One of the most positive developments over the past year has been the marked and dramatic change in the international coverage of Ireland.
The general view is that Ireland reacted most quickly to the collapse in the global economy and immediately started to put its house in order.
Since 2008 we have endured incredible fiscal pain and unfortunately we are still only two thirds of the way through the process. One way or another the pain associated with fiscal austerity will persist until at least 2015. Unfortunately also, there is little alternative. We had created a totally unsustainable fiscal situation characterised by unsustainable levels of spending and a tax base that is way too narrow.
On the upside, the austerity programme has helped re-establish Ireland’s very tarnished reputation and this is helping foreign direct investment and tourism, and of course bond yields have been steadily declining.
In the context of all that has been achieved, it is somewhat unfortunate that the row over the household charge has aroused such a negative reaction. This issue is attracting overseas coverage and there is now a danger that this issue will be perceived as the first chink in the armour and possibly the unravelling of the consensus that has allowed the Irish authorities plough ahead with what needs to be done. It is particularly sad that a measure that will raise just €160m at most threatens to derail Ireland’s progress.
Many governments in Ireland and elsewhere have learned a hard lesson over the years that the taxation of one’s domestic residence is an incredibly emotive issue.
For the current government there is now a distinct possibility that this issue will cast a dark cloud over the numerous positive achievements of the past year. That is a real pity.
The reality is that Ireland is one of the few countries in the developed world where some form of residential tax is not paid. If one lived in Westborough, Boston for example, one could expect to pay up to $8,000 per annum, which includes refuse, water and a household tax. The notion that $100 is excessive and unfair is quite laughable. If this tax is deemed excessive, god help the Government next year when it attempts to do what the last two Commissions on Taxation have recommended and which the troika is insisting upon, namely the introduction of a fully fledged residential property tax.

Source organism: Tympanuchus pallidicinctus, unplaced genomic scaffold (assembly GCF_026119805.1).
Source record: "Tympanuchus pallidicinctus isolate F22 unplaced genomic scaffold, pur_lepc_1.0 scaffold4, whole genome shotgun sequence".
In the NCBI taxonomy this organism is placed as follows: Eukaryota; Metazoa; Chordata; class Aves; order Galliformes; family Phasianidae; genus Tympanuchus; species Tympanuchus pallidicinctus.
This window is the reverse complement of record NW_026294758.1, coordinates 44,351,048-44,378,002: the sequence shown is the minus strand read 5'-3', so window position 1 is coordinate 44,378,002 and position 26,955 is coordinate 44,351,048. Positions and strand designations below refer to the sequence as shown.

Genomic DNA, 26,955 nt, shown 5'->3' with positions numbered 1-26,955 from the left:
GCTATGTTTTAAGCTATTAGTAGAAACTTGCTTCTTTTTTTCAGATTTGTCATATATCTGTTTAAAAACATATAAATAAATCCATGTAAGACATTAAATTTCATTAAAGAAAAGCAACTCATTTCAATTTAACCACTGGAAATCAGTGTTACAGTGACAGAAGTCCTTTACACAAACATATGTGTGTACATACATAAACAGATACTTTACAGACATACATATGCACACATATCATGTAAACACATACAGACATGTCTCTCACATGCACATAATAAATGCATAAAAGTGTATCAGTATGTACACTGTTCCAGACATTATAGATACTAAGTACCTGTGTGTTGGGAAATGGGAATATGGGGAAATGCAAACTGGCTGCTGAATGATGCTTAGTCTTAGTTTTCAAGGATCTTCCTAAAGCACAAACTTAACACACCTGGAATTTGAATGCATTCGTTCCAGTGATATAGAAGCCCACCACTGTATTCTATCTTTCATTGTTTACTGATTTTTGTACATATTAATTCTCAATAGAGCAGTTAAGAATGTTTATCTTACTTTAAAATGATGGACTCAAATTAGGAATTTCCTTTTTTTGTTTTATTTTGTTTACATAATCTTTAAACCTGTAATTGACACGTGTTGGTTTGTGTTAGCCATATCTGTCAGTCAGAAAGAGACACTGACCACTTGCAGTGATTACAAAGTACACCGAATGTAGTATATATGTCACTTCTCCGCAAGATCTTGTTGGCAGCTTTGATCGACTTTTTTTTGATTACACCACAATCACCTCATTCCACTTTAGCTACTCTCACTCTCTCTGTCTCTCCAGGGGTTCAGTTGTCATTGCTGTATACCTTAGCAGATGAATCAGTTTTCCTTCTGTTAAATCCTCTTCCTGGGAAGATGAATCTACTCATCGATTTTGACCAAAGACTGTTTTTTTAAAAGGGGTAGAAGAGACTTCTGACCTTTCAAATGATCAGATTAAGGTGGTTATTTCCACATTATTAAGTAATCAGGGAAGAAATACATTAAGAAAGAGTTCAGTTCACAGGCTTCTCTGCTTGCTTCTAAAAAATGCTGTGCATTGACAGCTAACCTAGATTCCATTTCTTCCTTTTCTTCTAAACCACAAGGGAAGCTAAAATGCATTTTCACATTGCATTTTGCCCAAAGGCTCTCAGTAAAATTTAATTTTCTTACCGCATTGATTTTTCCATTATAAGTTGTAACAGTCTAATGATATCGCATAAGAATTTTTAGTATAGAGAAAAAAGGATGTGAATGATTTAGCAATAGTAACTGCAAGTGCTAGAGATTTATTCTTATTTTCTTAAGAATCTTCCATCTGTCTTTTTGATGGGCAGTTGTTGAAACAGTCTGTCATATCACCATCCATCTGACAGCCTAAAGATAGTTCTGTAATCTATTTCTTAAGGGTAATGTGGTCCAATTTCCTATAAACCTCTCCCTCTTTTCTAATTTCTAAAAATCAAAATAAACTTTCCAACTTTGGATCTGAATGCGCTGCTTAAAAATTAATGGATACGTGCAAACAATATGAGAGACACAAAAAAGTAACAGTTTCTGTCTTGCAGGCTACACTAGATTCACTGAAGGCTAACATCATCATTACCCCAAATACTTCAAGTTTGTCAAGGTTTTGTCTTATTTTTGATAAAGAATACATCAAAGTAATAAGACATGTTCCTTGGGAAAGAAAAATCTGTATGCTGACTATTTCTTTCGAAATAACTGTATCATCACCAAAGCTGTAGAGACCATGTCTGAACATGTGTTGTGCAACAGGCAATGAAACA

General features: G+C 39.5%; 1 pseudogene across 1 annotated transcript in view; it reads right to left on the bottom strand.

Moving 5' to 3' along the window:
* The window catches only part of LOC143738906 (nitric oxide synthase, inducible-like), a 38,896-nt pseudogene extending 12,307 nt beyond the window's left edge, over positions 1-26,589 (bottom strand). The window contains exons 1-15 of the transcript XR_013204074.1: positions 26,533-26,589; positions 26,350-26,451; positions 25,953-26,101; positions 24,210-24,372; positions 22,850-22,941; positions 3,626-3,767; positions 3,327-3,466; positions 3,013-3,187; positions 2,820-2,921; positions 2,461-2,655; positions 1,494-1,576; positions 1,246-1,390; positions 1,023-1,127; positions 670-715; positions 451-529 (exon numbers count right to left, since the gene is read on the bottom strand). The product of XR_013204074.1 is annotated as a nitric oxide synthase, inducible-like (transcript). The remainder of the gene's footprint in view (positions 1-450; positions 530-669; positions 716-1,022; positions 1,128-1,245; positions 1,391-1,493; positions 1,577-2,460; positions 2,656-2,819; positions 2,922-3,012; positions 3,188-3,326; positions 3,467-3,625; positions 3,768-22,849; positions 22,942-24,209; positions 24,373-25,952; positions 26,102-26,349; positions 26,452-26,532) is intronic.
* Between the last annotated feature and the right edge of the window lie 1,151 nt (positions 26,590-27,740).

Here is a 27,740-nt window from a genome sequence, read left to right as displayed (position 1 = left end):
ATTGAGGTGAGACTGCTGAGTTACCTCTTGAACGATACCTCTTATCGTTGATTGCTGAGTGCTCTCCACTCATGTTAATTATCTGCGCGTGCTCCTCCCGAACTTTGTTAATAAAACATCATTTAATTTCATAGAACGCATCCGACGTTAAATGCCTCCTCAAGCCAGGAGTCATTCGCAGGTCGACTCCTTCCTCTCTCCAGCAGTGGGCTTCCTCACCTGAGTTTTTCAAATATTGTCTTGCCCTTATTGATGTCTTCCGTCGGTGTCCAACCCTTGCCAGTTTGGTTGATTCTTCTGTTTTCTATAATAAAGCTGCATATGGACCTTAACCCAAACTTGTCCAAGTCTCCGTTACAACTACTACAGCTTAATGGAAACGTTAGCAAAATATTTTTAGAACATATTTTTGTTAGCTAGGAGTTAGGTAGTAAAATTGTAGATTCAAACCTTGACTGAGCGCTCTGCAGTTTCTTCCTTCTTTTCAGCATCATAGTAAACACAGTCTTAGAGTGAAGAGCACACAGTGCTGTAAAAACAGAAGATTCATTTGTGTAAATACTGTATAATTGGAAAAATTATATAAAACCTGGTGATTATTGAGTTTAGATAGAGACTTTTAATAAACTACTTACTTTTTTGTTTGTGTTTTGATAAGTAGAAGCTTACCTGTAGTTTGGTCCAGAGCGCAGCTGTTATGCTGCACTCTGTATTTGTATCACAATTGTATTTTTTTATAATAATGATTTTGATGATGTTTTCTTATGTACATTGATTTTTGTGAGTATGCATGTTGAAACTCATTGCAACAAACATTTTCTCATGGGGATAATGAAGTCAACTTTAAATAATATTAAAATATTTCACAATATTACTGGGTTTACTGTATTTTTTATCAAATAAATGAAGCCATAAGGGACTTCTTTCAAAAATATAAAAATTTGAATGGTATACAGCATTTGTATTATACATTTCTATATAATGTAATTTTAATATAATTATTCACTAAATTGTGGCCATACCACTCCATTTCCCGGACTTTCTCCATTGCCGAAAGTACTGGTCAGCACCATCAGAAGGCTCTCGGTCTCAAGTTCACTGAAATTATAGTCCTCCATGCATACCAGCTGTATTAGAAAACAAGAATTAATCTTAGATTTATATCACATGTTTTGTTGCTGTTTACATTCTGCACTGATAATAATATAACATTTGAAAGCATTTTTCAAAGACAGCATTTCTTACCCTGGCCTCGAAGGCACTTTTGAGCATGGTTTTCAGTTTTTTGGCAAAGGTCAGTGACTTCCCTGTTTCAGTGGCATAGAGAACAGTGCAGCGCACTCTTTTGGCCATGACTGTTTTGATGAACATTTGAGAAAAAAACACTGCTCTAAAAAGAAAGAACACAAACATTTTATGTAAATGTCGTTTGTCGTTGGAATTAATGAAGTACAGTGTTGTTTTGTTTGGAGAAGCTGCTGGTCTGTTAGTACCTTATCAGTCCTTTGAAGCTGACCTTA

The current campaign against the minimal household charge will set a very dangerous precedent if it is successful. It raises the spectre of somebody who deems any aspect of the law of the land as unfair to decide to ignore it. Imagine the implications of this for drink-driving laws for example. If we go down the road of breaking the law because we believe it to be unfair, we will create a total disrespect for the law and the logical conclusion is that we will gradually descend into a state of anarchy.
From an international reputation perspective, failure to collect the tax could also send out a message that the fiscal austerity programme is starting to slip. Likewise, one would have to be concerned about the impact this issue might have on the forthcoming referendum on the EU fiscal compact.
Despite the obvious lack of planning and the general mess the Government has collectively made out of the household charge, it is absolutely essential it now sticks to its guns and ensures the household charge is paid by everybody who is liable for it, and that the groundwork is laid for a residential property tax.
Working people should recognise if this household charge fails and if a residential property tax is not introduced, public services will suffer dramatically or the income tax burden will have to increase significantly. It is time people copped on to the realities.
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